Lots of adults talk to children about adoption: parents, teachers, doctors, friends, and family members. Children take their cues from adults so it's important to be aware of how we respond to questions and start discussions.
Be truthful. If children sense you're hiding something, they could infer that there's something "bad" about adoption, and perhaps about them as well.
Be positive. Make an effort to find something positive to say about people and experiences.
Use words and concepts that are age appropriate.
Don't answer more than is being asked. Resist the urge to answer with everything you know or with answers to questions that you think should be asked.
If a question is asked casually, try to answer equally casually. If, however, you hear a tone of anxiety, take the time to give the question the attention it deserves.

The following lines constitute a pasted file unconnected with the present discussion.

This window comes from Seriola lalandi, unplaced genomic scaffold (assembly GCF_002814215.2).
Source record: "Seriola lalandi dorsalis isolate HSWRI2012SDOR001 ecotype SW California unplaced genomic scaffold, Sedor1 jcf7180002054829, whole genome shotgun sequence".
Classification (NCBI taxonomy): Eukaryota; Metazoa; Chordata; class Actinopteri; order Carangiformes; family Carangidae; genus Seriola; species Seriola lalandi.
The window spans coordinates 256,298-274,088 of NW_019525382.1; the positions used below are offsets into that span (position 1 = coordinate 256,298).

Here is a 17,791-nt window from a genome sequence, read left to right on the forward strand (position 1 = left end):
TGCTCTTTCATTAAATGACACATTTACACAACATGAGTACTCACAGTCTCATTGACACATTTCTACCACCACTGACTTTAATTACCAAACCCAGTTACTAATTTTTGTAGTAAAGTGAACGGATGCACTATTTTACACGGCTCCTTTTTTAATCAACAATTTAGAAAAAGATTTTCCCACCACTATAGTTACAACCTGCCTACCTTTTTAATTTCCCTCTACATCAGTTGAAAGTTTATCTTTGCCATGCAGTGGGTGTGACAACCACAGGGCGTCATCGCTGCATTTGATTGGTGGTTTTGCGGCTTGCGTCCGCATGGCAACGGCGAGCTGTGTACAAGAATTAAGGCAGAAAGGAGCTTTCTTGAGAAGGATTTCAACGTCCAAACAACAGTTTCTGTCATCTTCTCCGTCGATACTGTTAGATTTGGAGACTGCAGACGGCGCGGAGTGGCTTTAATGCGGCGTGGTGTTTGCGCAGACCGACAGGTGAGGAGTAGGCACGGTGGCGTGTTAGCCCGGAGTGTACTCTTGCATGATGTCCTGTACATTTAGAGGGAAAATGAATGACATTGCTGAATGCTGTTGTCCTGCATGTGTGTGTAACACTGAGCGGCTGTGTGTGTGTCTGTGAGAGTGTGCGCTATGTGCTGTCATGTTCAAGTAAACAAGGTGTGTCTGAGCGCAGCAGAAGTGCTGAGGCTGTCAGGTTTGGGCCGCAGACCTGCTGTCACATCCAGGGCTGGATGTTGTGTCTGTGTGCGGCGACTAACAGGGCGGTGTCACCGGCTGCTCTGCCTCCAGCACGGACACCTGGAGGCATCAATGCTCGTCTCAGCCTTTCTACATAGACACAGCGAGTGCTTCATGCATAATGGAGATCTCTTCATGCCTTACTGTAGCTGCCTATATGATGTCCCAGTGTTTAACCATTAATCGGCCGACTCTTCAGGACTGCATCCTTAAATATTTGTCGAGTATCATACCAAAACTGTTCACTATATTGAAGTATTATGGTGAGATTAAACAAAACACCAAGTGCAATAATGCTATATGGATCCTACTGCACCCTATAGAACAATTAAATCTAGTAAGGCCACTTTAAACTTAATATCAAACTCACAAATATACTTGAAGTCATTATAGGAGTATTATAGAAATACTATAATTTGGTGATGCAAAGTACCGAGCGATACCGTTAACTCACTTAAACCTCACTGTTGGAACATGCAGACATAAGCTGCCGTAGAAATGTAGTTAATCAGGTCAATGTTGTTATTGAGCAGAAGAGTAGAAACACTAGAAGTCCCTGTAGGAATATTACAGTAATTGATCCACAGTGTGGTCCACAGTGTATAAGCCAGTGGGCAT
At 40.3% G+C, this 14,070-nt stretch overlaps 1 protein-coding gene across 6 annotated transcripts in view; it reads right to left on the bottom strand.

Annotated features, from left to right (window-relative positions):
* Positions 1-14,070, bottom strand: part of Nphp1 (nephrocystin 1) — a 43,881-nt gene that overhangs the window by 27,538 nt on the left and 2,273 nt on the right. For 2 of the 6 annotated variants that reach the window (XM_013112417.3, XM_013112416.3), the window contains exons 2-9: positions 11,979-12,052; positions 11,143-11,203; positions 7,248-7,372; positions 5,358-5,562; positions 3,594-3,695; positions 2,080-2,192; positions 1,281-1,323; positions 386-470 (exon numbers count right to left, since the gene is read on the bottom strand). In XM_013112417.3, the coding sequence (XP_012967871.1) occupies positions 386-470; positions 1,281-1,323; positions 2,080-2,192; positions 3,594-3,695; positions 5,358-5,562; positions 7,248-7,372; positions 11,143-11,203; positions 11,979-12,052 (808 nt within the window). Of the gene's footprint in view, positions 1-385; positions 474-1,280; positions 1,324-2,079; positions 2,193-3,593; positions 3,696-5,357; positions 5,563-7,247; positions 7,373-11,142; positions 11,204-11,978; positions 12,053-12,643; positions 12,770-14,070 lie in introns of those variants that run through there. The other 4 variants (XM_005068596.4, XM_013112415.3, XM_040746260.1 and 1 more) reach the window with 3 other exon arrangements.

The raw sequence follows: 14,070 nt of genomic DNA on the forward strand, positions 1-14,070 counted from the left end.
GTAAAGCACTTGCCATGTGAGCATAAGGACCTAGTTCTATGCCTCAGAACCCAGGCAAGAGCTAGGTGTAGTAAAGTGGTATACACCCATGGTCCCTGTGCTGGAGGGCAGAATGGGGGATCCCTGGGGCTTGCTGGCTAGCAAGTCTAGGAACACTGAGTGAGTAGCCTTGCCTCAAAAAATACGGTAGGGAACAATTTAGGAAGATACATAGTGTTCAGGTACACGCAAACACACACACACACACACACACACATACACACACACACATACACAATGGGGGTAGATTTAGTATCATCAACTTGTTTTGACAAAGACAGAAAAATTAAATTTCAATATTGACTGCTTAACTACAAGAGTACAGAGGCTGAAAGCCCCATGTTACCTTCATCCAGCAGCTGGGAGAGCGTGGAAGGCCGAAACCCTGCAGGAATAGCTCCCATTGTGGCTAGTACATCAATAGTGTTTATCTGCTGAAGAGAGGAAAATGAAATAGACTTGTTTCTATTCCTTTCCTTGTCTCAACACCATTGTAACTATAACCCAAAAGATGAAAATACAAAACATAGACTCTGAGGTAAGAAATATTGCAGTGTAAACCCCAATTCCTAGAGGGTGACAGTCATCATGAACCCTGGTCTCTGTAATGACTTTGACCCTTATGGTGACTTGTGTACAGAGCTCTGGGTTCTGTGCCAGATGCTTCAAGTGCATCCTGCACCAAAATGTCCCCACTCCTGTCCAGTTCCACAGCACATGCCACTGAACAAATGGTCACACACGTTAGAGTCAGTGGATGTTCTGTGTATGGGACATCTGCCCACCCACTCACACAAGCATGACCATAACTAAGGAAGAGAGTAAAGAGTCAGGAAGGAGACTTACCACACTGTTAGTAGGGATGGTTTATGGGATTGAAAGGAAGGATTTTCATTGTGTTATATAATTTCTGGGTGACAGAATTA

Use positive adoption language. Kids will pick up immediately on language that may show adoptees, adoptive parents, or birth parents in an unkind light.
Don't wait for questions. Kids may not know how to put their questions into words.
Make sure children know you are open to discussion and questions at any time and you should occasionally ask (keep it casual) if there's something they want to know.
Always include love in your answers and comments.
Keep a sense of humor. It's all right to laugh and enjoy discussions about adoption!
If you are not comfortable answering children's questions or talking to them about adoption, read books on the subject, and ask for help from support groups, therapists, and others who have experience.
Openness and honesty between parents and their children builds trust and a feeling of security. This applies to all families!